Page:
When Frank Valera (Antonio Banderas) enters a café and sits down at a table but doesn't say anything, not even to the waitress trying to serve him, you may think that a little odd. When he remains seated but listening intently to everything around him, you may wonder what's up with this guy. When he finally hears something that interests him, strides over to the kitchen doors and bursts through, then launches himself at the chef who is coughing, beating him very badly, you may believe he is utterly insane. But there is a method in his madness - you simply have to know the whole story.
Antonio Banderas was one of many ageing stars who took the Liam Neeson route and refashioned himself as an action performer. While Neeson's efforts in that vein were still securing cinematic releases across the globe, Banderas was finding it rather more difficult to achieve that goal, and a smattering of theatrical bookings was all the likes of Act of Vengeance could muster before landing in its more comfortable location of being watched by audiences at home, whether on disc or streaming. He was soon to discover there was a definite market for this kind of material for that viewer, and it rested on the quality of the punch-ups.
It helped if you could ignore the stunt double, and a decent enough director could hide the shots when the leading man or lady was not performing the more strenuous bits, but Banderas was credible enough in this role, especially here as a literally stoic avenger, to pull off the appearance of getting into and out of those scrapes with some skill. Not initially though, as his character gave lie to the Jackie ChanDrunken Master movies as he gets absolutely hammered then steps into the MMA ring to combat fighters bigger and meaner than he will ever be, and as a result gets his ass handed to him pretty decisively. But he is meant to be suffering mightily.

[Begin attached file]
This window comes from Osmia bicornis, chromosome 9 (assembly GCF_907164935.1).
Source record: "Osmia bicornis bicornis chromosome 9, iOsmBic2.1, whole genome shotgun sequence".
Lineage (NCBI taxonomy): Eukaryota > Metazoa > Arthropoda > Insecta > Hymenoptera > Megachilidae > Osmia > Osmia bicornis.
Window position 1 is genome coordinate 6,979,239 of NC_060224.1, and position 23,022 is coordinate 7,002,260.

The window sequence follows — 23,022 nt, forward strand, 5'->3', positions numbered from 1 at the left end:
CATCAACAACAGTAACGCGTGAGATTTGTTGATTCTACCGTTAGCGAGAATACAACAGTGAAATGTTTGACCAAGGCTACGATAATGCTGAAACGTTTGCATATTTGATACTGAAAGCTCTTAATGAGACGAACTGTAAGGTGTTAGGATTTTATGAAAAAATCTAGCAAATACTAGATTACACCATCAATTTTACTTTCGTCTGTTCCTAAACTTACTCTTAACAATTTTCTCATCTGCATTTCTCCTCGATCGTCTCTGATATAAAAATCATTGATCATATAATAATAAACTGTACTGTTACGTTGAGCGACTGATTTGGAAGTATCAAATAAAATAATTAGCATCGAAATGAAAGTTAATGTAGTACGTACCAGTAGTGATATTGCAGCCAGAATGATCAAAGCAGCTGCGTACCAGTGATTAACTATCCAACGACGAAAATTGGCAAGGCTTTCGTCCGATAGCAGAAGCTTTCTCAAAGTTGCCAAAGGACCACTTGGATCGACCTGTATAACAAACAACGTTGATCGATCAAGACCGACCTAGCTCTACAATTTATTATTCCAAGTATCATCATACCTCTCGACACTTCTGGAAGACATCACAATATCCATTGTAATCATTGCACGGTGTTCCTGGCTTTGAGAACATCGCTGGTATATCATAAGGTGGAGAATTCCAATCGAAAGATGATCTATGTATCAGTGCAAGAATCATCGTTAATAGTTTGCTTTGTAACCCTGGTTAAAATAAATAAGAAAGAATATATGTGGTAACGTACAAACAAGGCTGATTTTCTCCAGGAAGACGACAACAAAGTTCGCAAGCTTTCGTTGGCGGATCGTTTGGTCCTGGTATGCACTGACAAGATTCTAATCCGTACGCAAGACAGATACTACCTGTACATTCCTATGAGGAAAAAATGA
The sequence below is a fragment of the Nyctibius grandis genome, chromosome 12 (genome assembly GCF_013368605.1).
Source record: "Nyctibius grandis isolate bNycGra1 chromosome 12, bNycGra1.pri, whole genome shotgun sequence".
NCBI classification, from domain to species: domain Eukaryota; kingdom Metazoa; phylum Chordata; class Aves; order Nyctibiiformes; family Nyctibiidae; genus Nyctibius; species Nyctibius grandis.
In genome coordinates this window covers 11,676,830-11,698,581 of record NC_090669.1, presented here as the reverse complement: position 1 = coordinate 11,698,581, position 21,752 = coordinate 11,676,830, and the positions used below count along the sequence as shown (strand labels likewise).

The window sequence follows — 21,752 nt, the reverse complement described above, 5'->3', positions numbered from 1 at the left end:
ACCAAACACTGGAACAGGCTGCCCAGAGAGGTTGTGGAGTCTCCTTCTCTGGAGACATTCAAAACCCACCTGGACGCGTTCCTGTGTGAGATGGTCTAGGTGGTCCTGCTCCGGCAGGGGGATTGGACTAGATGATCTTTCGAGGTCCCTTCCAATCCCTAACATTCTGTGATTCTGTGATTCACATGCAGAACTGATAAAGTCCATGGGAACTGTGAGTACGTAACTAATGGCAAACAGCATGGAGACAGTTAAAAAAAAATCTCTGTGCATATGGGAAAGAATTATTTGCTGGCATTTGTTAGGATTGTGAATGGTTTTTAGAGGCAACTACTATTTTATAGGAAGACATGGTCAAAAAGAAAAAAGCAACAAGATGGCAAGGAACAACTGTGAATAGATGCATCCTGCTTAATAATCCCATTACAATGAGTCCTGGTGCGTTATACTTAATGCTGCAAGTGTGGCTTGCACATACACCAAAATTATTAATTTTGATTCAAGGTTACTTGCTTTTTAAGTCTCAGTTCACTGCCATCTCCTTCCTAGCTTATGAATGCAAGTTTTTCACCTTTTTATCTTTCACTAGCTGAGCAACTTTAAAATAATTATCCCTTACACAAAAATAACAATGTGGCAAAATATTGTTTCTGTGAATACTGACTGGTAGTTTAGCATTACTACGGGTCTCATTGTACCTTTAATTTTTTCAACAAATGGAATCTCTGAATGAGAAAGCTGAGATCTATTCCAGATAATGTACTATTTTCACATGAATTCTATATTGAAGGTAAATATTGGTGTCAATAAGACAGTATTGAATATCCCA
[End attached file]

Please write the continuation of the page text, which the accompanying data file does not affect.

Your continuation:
Yes, these bouts of masochistic beatings are intended to be a result of Frank's grief, for his wife and child have recently been murdered, and the police have no leads, leaving him in a netherworld of doubt and confusion and unfulfilled justice. As we flashback from the opening sequence where he asks us if we think he's crazy, we see he is a high-powered lawyer who thinks nothing of allowing the worst people to get off their charges if it means he can be paid handsomely. No surprises that for this hubris, and also the parental crime of missing his daughter's talent show, he must be punished, and the murders are what the plot concocts, sending him into a spiral of depression and alcohol: significantly, his father-in-law (one scene wonder Robert Forster) tells him never to speak to him again.
But Frank goes further, and on literally stumbling across a copy of Marcus Aurelius' writings he is inspired to hunt down the killer or killers, but in a manner befitting the classical author’s teachings and words of wisdom. Which has Banderas shutting up for the rest of the movie, only they cheated and didn't have him entirely silent as he continued to narrate his thoughts on the soundtrack even if he was not voicing them out loud. Throw in some proper combat training and he is a sleuth with two fists, knocking down every bad guy he meets, and somehow forging relationships with sympathetic cop Karl Urban and goodhearted nurse Paz Vega even though they do all the talking and he stays schtum. Although plainly filmed in Eastern Europe and not the United States it was supposed to be, there was a quirky quality to Acts of Vengeance that rendered it fairly diverting, the mystery aspect helping in that respect. Not to be confused with the almost simultaneous Bruce Willis effort Acts of Violence. Music by Frederik Wiedmann.
[Kaleisoscope's Blu-ray has the trailer as a special feature, and that's your lot. Also available on streaming services.]